Affirmative action, a policy crucial in promoting diversity and equal opportunities, addresses systemic barriers by ensuring fair access to education, employment, and other vital aspects of life. By actively considering race, gender, and other factors, it levels the playing field for underrepresented groups of people in the U.S. However, the recent ruling against affirmative action has raised significant concerns about its future. The ruling, which specifically challenged the consideration of race in college admissions, jeopardizes affirmative action as a whole creating uncertainty about whether this decision could lead to affirmative action being completely removed. Eliminating affirmative action would undo the progress made in building a diverse and fair society for all.
The Evolution of Affirmative Action
Originating from the civil rights movement in the 1960s, affirmative action emerged as a powerful response to address the deeply rooted discrimination faced by minority communities. It sought to create opportunities for those who had long been excluded from equal access to education and employment.
In June 1965, during his address at Howard University, President Johnson expressed the principles of affirmative action, stating, “You do not take a man who for years has been hobbled by chains, liberate him, bring him to the starting line of a race, saying, ‘you are free to compete with all the others,’ and still justly believe you have been completely fair… This is the next and more profound stage of the battle for civil rights. We seek not just freedom but opportunity––not legal equity but human ability––not just equality as a right and a theory, but equality as a fact and as a result.” President Johnson’s words acted as a catalyst, inspiring the ongoing development and adaptation of affirmative action as a policy designed to address deeply rooted inequalities and promote a more inclusive society.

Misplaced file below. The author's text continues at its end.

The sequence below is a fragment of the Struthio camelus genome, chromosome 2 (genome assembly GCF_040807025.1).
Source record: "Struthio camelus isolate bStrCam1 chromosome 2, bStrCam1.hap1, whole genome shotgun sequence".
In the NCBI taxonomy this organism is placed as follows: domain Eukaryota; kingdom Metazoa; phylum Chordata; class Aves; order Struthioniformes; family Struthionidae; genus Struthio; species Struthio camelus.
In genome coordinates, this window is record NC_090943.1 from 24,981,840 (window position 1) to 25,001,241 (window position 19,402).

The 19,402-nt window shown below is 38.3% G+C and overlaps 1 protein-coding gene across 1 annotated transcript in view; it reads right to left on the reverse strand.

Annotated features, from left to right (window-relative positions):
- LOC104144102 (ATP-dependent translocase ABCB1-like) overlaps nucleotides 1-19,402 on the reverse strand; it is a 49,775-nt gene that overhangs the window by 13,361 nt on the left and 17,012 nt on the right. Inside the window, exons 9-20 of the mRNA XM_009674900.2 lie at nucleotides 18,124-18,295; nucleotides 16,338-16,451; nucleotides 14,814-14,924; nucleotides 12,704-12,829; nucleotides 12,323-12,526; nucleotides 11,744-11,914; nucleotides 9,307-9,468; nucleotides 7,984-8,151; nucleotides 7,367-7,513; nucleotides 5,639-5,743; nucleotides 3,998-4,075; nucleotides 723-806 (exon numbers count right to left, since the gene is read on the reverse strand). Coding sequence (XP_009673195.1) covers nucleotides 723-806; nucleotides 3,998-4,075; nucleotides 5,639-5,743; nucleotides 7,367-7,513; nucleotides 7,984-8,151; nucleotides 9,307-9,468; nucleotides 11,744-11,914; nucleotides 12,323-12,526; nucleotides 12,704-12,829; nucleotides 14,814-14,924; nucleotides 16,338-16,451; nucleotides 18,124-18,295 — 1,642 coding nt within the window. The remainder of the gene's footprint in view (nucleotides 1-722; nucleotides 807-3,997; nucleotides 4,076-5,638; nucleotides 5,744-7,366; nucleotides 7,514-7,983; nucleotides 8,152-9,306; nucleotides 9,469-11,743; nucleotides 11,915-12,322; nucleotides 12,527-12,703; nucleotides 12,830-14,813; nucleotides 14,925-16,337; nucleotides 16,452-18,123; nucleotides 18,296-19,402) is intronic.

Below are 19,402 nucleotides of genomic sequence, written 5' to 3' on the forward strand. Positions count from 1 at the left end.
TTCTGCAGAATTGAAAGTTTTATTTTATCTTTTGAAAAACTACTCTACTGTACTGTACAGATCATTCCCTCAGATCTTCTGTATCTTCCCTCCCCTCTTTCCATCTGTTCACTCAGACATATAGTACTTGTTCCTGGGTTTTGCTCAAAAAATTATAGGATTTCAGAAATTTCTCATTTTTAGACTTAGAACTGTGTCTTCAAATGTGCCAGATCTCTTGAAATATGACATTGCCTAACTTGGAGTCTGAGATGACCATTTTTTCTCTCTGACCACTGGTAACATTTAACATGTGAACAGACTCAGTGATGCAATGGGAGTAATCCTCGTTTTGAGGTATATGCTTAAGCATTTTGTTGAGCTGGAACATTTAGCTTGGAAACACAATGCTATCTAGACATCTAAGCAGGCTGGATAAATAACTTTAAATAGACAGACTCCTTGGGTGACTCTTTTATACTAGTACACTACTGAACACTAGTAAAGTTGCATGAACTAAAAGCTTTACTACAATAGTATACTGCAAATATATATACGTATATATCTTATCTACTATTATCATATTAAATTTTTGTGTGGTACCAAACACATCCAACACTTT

In its early years, affirmative action focused on changing the unfair access to education and employment faced by racial and ethnic minorities, as well as women. Over time, as societal awareness of other forms of discrimination grew, affirmative action expanded its scope to include other underrepresented groups, such as LGBTQIA+ individuals and individuals with disabilities. This broader approach aimed to tackle different forms of unfairness and build a more complete system for encouraging diversity and inclusion.